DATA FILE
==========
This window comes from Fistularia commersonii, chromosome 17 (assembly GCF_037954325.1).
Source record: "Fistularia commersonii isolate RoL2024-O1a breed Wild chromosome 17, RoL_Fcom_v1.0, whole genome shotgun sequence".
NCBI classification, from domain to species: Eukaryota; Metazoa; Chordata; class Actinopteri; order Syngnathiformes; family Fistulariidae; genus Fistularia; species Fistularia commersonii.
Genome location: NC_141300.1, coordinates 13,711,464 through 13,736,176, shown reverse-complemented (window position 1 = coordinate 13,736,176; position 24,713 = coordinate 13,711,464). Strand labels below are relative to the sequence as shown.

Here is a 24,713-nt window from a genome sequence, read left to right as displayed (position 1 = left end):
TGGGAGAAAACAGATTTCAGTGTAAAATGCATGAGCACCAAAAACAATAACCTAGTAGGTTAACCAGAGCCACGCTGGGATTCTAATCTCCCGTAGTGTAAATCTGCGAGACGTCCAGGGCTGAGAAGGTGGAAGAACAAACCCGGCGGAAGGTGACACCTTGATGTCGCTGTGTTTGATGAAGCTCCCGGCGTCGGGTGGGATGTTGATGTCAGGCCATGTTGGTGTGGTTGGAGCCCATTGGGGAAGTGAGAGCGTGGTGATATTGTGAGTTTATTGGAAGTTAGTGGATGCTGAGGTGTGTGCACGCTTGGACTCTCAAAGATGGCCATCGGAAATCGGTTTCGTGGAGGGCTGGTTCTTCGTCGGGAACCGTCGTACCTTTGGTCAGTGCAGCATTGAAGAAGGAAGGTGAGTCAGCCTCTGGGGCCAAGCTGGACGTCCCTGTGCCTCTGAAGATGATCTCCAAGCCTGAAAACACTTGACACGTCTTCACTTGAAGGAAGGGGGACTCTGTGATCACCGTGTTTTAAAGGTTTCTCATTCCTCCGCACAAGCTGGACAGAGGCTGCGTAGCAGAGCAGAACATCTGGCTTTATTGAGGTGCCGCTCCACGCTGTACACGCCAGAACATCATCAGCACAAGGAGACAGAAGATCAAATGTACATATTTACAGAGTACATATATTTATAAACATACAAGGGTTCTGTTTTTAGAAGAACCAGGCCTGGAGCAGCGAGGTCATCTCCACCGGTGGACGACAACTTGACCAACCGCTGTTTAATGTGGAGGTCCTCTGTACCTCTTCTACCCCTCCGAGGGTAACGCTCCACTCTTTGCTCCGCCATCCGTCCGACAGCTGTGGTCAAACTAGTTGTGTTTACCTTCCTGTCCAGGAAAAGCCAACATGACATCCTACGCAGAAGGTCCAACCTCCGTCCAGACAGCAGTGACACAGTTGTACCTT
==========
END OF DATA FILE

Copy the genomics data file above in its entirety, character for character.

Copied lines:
This window comes from Fistularia commersonii, chromosome 17 (assembly GCF_037954325.1).
Source record: "Fistularia commersonii isolate RoL2024-O1a breed Wild chromosome 17, RoL_Fcom_v1.0, whole genome shotgun sequence".
NCBI classification, from domain to species: Eukaryota; Metazoa; Chordata; class Actinopteri; order Syngnathiformes; family Fistulariidae; genus Fistularia; species Fistularia commersonii.
Genome location: NC_141300.1, coordinates 13,711,464 through 13,736,176, shown reverse-complemented (window position 1 = coordinate 13,736,176; position 24,713 = coordinate 13,711,464). Strand labels below are relative to the sequence as shown.

Here is a 24,713-nt window from a genome sequence, read left to right as displayed (position 1 = left end):
TGGGAGAAAACAGATTTCAGTGTAAAATGCATGAGCACCAAAAACAATAACCTAGTAGGTTAACCAGAGCCACGCTGGGATTCTAATCTCCCGTAGTGTAAATCTGCGAGACGTCCAGGGCTGAGAAGGTGGAAGAACAAACCCGGCGGAAGGTGACACCTTGATGTCGCTGTGTTTGATGAAGCTCCCGGCGTCGGGTGGGATGTTGATGTCAGGCCATGTTGGTGTGGTTGGAGCCCATTGGGGAAGTGAGAGCGTGGTGATATTGTGAGTTTATTGGAAGTTAGTGGATGCTGAGGTGTGTGCACGCTTGGACTCTCAAAGATGGCCATCGGAAATCGGTTTCGTGGAGGGCTGGTTCTTCGTCGGGAACCGTCGTACCTTTGGTCAGTGCAGCATTGAAGAAGGAAGGTGAGTCAGCCTCTGGGGCCAAGCTGGACGTCCCTGTGCCTCTGAAGATGATCTCCAAGCCTGAAAACACTTGACACGTCTTCACTTGAAGGAAGGGGGACTCTGTGATCACCGTGTTTTAAAGGTTTCTCATTCCTCCGCACAAGCTGGACAGAGGCTGCGTAGCAGAGCAGAACATCTGGCTTTATTGAGGTGCCGCTCCACGCTGTACACGCCAGAACATCATCAGCACAAGGAGACAGAAGATCAAATGTACATATTTACAGAGTACATATATTTATAAACATACAAGGGTTCTGTTTTTAGAAGAACCAGGCCTGGAGCAGCGAGGTCATCTCCACCGGTGGACGACAACTTGACCAACCGCTGTTTAATGTGGAGGTCCTCTGTACCTCTTCTACCCCTCCGAGGGTAACGCTCCACTCTTTGCTCCGCCATCCGTCCGACAGCTGTGGTCAAACTAGTTGTGTTTACCTTCCTGTCCAGGAAAAGCCAACATGACATCCTACGCAGAAGGTCCAACCTCCGTCCAGACAGCAGTGACACAGTTGTACCTT